(A side note: There are introverts and then there are extroverts, and I’ll have you guess which type Will is.)
The woman replied, loud enough for me and the entire back of the plane to hear: She was heading to an Interplanetary Peace Conference in Geneva. It turned out she was a world renown expert on alien abduction, and also a hypnotherapist. Over the next hour and a half, she talked of regressing people. She mentioned an alien implant that had been deeded her in a will. She was writing a book. She’d been on Coast to Coast, not with Art Bell, but with the other guy. Last week, she said, she’d been in Canada. Later she mentioned that she’d just come from an Indian reservation where there had been a Bigfoot sighting, but the witness had been drunk and disorderly and landed himself in jail, so she would have to return to the reservation later to debrief him.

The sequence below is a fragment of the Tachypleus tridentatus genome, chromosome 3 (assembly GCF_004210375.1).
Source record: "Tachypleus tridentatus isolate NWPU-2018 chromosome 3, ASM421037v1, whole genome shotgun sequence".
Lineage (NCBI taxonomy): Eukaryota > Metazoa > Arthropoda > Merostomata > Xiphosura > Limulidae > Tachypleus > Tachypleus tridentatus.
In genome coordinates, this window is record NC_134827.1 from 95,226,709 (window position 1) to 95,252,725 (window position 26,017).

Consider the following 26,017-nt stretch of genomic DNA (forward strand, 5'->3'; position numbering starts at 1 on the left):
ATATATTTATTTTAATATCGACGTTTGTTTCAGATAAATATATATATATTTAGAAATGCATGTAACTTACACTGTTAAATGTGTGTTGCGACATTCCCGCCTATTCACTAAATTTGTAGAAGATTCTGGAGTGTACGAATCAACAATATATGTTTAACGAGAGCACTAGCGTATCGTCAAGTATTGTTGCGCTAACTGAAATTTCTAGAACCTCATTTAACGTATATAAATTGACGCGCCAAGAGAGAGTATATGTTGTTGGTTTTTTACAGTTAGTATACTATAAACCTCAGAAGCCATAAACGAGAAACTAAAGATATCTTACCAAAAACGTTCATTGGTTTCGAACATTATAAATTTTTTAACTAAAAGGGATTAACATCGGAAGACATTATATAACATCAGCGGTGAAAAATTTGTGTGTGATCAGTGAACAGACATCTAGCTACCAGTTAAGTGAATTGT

Will asked her about Betty and Barney Hill (“one of the most notorious cases of alien abduction,” she confirmed) and mentioned the X-Files episode of La Chupacabra, which took place in Patterson, a small town near ours in the Central Valley.
She made a note of the name and said she would plan a research trip there in the future.
At one point she laughed loudly at something she herself had said, and the woman in the seat in front of me turned around and asked her to be quiet. Not missing a beat and with what I thought was an admirable display of chutzpah, she handed the woman in front of her a business card.
And then we were in Seattle.
I’m sitting in the backseat of my own car on the way back to the Valley from a production of Ragtime at the Berkeley Playhouse when I realize that there is a deep and aching pain in my left breast, and that if I’m being honest with myself, it’s not a new pain. It’s been there for a while—days? Weeks? As long as a month? I’ve had a tenuous grip on time this semester—it’s been marked by readings and book club appearances and physical therapy for my knee and lesson plans and always, the essays waiting to be graded, and when I start to count backwards, thinking of the pain’s first appearance, the days are slippery, time that elusive thing rounding the corner just out of my grasp.